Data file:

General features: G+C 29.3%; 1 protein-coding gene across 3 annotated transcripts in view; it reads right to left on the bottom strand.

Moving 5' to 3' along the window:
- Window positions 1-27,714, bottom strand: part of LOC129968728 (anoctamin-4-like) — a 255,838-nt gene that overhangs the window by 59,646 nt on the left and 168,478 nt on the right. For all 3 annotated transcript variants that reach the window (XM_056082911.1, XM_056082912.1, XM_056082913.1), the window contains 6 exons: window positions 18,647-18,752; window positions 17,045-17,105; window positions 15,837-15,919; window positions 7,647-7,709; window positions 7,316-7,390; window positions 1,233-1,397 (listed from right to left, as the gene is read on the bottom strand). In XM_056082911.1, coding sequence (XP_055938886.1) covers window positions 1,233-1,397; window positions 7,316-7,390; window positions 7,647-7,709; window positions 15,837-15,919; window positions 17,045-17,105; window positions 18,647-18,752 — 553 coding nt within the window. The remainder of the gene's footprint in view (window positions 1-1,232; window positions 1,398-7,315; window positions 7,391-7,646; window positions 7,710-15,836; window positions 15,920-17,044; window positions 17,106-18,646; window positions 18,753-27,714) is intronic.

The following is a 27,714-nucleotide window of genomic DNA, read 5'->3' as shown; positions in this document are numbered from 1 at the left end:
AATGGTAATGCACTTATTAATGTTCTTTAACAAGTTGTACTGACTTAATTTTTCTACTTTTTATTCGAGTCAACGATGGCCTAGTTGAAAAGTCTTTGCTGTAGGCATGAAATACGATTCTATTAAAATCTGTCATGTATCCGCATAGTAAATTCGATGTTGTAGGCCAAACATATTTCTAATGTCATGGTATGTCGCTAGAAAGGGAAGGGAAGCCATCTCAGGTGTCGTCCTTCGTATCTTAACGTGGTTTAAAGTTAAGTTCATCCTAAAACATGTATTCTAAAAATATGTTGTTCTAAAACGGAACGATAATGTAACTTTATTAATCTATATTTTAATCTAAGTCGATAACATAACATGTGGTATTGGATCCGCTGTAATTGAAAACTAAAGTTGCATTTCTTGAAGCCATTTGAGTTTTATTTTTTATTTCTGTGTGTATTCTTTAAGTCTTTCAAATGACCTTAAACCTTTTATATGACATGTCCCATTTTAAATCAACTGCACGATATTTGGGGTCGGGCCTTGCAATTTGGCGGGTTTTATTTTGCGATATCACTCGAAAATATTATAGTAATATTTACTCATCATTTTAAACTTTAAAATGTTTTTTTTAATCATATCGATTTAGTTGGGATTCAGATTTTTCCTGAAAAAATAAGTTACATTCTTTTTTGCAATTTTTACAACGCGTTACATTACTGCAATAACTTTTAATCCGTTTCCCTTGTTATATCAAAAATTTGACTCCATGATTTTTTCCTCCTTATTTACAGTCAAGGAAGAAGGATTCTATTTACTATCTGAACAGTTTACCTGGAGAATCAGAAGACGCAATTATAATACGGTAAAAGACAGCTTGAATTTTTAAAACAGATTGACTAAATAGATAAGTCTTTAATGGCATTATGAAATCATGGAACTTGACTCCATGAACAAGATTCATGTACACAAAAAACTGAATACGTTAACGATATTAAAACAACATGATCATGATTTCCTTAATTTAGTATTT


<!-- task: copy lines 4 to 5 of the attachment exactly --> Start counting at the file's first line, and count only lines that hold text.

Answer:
The following is a 27,714-nucleotide window of genomic DNA, read 5'->3' as shown; positions in this document are numbered from 1 at the left end:
AATGGTAATGCACTTATTAATGTTCTTTAACAAGTTGTACTGACTTAATTTTTCTACTTTTTATTCGAGTCAACGATGGCCTAGTTGAAAAGTCTTTGCTGTAGGCATGAAATACGATTCTATTAAAATCTGTCATGTATCCGCATAGTAAATTCGATGTTGTAGGCCAAACATATTTCTAATGTCATGGTATGTCGCTAGAAAGGGAAGGGAAGCCATCTCAGGTGTCGTCCTTCGTATCTTAACGTGGTTTAAAGTTAAGTTCATCCTAAAACATGTATTCTAAAAATATGTTGTTCTAAAACGGAACGATAATGTAACTTTATTAATCTATATTTTAATCTAAGTCGATAACATAACATGTGGTATTGGATCCGCTGTAATTGAAAACTAAAGTTGCATTTCTTGAAGCCATTTGAGTTTTATTTTTTATTTCTGTGTGTATTCTTTAAGTCTTTCAAATGACCTTAAACCTTTTATATGACATGTCCCATTTTAAATCAACTGCACGATATTTGGGGTCGGGCCTTGCAATTTGGCGGGTTTTATTTTGCGATATCACTCGAAAATATTATAGTAATATTTACTCATCATTTTAAACTTTAAAATGTTTTTTTTAATCATATCGATTTAGTTGGGATTCAGATTTTTCCTGAAAAAATAAGTTACATTCTTTTTTGCAATTTTTACAACGCGTTACATTACTGCAATAACTTTTAATCCGTTTCCCTTGTTATATCAAAAATTTGACTCCATGATTTTTTCCTCCTTATTTACAGTCAAGGAAGAAGGATTCTATTTACTATCTGAACAGTTTACCTGGAGAATCAGAAGACGCAATTATAATACGGTAAAAGACAGCTTGAATTTTTAAAACAGATTGACTAAATAGATAAGTCTTTAATGGCATTATGAAATCATGGAACTTGACTCCATGAACAAGATTCATGTACACAAAAAACTGAATACGTTAACGATATTAAAACAACATGATCATGATTTCCTTAATTTAGTATTT